If we vote to allow these regulations to be implemented, then we will have removed ourselves from the debate. That would be a very sad day because nothing will have happened—and I will still be here to point this out, and it will not be in the too distant future—in terms of industry development in so far as downstream processing, import replacement and employment generation in this country are concerned. I will come back in here and ask: how many hundreds of thousands of tonnes of hardwood sawlogs did we export last week? And I hope, Minister—that is, if you still are the minister—you will be able to tell me. That is exactly what will happen. The Australian jobs in this industry will go overseas with them. I hope, Senator Harradine, you might reconsider your position and I hope senators will support the motion.

Amendment agreed to.


The PRESIDENT —Before putting the question that the motions, as amended, be agreed to, I point out to senators that, as is apparent from my declaration of interest, I have shares in companies which may have an interest in these matters.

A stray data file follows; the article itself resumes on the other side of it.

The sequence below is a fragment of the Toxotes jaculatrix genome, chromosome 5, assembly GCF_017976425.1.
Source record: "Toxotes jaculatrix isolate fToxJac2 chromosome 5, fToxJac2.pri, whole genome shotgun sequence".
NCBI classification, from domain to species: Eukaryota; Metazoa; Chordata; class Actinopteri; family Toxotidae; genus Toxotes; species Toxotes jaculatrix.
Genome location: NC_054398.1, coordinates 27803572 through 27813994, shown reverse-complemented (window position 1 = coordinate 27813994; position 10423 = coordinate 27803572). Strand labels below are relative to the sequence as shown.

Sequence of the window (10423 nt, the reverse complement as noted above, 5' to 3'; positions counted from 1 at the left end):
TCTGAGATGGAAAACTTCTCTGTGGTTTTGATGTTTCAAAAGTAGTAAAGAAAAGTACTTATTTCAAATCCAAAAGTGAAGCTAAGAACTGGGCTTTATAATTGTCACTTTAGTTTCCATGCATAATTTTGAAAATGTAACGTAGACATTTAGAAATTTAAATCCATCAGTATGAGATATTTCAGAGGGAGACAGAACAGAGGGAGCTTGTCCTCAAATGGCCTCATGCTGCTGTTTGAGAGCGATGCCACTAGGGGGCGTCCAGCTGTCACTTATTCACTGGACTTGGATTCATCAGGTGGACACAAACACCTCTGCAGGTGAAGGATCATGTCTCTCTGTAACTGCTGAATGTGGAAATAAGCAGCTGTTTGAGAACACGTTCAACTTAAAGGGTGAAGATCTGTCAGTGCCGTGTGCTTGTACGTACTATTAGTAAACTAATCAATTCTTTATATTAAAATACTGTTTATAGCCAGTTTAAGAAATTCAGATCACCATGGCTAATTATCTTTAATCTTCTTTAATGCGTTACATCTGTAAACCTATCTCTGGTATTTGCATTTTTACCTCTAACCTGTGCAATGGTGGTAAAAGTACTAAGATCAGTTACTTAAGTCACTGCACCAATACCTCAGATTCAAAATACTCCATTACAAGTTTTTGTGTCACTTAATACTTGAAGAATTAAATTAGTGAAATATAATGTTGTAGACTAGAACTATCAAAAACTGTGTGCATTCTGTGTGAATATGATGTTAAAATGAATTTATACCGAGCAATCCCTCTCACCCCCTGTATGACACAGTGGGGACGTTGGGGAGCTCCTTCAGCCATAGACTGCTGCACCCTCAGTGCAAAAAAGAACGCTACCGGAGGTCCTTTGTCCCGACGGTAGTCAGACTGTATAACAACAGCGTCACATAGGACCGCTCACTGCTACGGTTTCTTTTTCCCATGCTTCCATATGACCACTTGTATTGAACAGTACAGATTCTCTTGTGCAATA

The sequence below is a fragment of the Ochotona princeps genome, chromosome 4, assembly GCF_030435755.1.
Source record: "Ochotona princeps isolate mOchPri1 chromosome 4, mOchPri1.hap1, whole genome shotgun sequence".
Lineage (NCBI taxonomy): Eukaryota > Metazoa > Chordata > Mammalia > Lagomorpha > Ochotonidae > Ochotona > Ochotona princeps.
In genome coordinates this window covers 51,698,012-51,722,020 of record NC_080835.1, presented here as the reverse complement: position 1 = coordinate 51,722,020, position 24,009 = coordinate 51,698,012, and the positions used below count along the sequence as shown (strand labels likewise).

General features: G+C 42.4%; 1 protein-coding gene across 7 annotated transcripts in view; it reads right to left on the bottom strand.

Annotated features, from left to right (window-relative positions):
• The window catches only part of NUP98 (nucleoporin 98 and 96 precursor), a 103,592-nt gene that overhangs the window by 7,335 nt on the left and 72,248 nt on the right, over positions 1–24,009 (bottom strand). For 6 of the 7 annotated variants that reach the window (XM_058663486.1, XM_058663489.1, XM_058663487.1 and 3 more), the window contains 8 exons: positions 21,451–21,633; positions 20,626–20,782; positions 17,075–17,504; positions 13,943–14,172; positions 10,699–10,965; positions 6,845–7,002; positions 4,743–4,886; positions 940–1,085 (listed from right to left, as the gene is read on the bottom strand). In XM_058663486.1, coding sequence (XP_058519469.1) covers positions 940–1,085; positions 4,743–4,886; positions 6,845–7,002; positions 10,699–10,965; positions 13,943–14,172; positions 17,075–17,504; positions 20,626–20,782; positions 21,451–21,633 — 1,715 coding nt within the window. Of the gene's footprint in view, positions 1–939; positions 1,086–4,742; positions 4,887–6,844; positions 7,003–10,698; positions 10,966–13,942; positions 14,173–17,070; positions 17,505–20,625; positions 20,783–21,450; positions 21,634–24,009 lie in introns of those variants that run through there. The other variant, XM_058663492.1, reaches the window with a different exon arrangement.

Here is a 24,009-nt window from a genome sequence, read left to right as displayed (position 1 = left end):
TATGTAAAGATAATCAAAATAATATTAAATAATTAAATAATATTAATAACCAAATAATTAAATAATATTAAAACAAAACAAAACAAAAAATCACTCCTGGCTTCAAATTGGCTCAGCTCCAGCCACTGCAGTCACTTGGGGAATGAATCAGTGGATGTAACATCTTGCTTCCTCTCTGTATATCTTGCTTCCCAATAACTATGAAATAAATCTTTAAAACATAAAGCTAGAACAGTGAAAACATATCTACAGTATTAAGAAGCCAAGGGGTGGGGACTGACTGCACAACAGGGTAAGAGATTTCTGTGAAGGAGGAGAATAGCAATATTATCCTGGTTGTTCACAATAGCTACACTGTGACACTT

Senator Crowley —I believe it would be appropriate to indicate that I, too, have an interest.


Senator Crane —I must declare, as I have done before, a similar interest in Wesfarmers.


Senator Troeth —I declare an interest in 16,000 eucalypt trees which will undoubtedly become woodchips.


Senator Vanstone —I have the same interest as was declared before and say, as I have said before, that it is not a conflict.


Senator Alston —I recall we went through this exercise a couple of weeks ago and I mentioned that the family company has some Amcor shares. I thought the matter was going to be referred. Has that happened?


The PRESIDENT —It has been referred to the Procedure Committee. They have made a determination which has not yet been reported to or dealt with by the Senate.


Senator Lightfoot —I do not know whether it is relevant. I have 50 acres of pinastas. They are conifers that were planted, at least in part, for woodchips.


Senator Bob Collins —I have absolutely no interest in woodchips at all.

   Question put:

   That motion No. 1 (Senator Brown's ) and motion No. 2, as amended (Senator Murphy's ), be agreed to.